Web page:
Last June, after Arianna Huffington commented during an Uber board meeting that having one woman join a board could pave the way for others, fellow board member David Bonderman replied that having one woman join a board would simply lead to "more talking."

Outrage ensued and Bonderman resigned later that day.

Pervading cultural stereotypes establish women as "talkers." Yet a 2014 study at George Washington University showed that men interrupt 33 percent more often when talking to women versus other men.

In the world of business, the meeting is a critical advancement and decision-making unit. In my work coaching women leaders, I've observed that the most successful have mastered the art of overcoming interruptions and having their voices heard. Here are seven strategies to try. 

1. Interrupt back.

If someone interrupts you for any reason other than to ask for clarification around a point you're making, interrupt back to complete your thought.

You might say, "Can I ask you to hold off for a moment so I can table some important points? Thanks." You could also try, "Hold on, please. I'm not finished."

2. Sit in the power seat.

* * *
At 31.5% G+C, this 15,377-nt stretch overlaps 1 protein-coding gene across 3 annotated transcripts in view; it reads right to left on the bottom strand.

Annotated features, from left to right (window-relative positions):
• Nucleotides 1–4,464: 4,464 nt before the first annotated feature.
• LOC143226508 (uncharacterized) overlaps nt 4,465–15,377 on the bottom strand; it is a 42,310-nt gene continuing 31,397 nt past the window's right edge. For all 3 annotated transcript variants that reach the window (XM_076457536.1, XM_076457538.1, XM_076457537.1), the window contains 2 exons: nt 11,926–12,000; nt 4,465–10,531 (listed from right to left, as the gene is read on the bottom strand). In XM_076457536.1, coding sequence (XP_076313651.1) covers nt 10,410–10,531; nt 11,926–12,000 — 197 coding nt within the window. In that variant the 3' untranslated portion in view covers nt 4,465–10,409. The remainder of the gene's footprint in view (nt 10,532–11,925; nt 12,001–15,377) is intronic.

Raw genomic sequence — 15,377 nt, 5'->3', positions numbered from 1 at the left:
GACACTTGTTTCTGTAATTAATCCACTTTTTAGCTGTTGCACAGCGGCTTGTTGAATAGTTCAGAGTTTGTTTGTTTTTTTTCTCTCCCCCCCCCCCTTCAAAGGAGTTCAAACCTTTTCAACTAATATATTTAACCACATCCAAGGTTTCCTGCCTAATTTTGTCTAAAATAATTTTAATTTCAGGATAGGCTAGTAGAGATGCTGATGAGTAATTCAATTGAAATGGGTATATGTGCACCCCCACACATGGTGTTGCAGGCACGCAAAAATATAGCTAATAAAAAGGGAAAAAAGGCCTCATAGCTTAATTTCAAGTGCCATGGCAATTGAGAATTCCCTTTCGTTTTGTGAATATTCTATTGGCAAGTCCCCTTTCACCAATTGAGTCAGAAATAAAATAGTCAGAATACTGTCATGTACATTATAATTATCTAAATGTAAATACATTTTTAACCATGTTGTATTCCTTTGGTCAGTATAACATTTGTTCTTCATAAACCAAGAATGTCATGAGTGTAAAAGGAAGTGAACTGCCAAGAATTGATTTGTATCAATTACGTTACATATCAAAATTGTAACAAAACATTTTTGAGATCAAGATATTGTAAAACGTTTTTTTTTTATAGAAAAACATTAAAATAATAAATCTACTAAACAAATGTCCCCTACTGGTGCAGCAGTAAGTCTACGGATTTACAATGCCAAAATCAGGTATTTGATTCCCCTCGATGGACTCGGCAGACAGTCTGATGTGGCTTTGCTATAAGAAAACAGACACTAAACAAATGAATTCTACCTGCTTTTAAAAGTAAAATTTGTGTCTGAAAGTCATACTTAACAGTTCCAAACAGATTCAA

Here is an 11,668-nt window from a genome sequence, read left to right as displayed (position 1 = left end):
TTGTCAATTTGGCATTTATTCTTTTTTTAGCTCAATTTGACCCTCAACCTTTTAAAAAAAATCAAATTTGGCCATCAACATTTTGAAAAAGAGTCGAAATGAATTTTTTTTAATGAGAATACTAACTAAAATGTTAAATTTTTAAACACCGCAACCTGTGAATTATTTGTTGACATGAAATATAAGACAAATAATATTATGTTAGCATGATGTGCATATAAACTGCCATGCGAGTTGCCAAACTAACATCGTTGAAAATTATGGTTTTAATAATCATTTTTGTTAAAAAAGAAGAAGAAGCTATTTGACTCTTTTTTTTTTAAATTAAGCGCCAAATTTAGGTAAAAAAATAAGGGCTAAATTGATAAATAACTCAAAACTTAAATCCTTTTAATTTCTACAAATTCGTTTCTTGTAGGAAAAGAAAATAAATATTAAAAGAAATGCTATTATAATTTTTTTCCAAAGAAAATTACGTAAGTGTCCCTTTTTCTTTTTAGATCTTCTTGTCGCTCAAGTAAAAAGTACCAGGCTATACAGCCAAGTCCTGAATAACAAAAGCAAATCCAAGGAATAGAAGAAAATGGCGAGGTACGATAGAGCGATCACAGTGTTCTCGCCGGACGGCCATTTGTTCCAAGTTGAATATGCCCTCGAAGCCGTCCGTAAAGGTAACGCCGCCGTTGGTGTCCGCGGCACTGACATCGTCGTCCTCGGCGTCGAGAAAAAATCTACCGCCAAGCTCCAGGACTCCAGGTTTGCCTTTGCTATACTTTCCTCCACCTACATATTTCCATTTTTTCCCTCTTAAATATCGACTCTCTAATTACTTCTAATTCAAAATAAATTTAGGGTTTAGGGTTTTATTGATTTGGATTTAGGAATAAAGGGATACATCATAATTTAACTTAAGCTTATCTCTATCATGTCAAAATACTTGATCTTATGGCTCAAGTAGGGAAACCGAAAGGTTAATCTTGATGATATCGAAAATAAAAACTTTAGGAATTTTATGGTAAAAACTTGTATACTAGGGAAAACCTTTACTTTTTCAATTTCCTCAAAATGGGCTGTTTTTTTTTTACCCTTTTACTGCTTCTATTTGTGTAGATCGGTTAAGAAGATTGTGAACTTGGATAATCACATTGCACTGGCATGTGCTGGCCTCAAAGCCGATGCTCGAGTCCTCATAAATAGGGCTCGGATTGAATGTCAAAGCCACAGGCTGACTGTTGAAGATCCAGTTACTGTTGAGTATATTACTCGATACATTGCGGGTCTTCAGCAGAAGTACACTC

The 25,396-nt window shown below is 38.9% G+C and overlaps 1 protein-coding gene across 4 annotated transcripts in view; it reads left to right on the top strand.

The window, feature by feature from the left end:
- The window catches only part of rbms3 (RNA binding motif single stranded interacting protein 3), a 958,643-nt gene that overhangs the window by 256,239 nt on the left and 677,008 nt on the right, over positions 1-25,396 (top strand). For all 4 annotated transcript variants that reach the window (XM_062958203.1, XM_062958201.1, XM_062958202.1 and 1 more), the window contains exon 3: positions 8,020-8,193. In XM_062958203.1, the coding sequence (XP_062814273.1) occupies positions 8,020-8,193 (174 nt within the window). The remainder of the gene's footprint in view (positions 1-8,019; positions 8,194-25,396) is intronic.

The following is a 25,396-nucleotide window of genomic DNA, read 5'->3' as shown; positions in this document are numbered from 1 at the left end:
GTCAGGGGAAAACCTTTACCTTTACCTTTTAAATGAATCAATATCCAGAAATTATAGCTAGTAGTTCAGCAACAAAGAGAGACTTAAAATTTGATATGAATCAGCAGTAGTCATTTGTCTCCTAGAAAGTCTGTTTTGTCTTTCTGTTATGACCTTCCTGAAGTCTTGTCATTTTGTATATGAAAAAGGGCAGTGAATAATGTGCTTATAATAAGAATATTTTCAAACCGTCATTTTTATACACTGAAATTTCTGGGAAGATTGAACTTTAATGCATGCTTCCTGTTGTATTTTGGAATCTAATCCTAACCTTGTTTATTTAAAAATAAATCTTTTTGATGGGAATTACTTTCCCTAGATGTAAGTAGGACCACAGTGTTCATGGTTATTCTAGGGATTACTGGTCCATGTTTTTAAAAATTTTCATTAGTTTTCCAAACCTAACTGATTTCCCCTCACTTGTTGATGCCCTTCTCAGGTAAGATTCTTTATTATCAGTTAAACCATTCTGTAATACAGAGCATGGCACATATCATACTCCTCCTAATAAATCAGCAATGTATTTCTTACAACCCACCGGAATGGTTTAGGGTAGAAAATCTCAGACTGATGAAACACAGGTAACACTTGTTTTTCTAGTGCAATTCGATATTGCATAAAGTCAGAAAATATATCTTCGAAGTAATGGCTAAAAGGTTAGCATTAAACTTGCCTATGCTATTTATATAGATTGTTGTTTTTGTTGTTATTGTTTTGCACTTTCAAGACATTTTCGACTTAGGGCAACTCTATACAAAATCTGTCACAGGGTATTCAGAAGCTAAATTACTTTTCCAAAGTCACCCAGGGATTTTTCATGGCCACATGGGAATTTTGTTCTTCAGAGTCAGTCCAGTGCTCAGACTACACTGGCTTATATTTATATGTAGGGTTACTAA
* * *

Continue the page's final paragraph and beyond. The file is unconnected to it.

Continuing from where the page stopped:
One of the most powerful seats around any boardroom table is the middle spot on the long side, facing the door. Choose this seat when you can; you position yourself in the center of conversation making it easier for your voice to be heard.

3. Speak in shorter sentences.

Shorter sentences are harder to interrupt than long, complex sentences where you must pause to take a breath. A great rule of thumb is to express a single simple thought per sentence.

4. Get feedback on your meeting style.

If you're consistently being talked over, or are failing to effectively communicate your ideas in meetings, getting feedback from someone you trust is an asset. Choose one or two people who have seen you in action in meetings, and ask them to give you their blunt comments.

5. Cultivate allies.

If you are going into a meeting and you know you'll be pitching a bold new idea, float that idea by a handful of attendees beforehand to solicit feedback AND support before you pitch it formally. 

6. Take credit.

You may have had the experience of sharing an idea in a meeting, only to have it shot down or glossed over in the moment, but celebrated when a male colleague shares it later. When this happens, resist the urge to let it slide. By doing so, you are training yourself and others that it's okay to not hear your ideas when you share them. Instead, take credit. You might say, "That's a great point. In fact, I tabled a very similar idea 20 minutes ago."

7. Make direct eye contact and lean in.

When you're making a point, lean into the table, establish direct eye contact - and hold it for one or two seconds with your colleagues. People are less likely to interrupt when you directly engage  them as you speak.

No one likes being interrupted, and being talked over can erode your confidence and your impact. Experimenting with these simple strategies to have your voice heard will ensure your ideas get the airtime they deserve.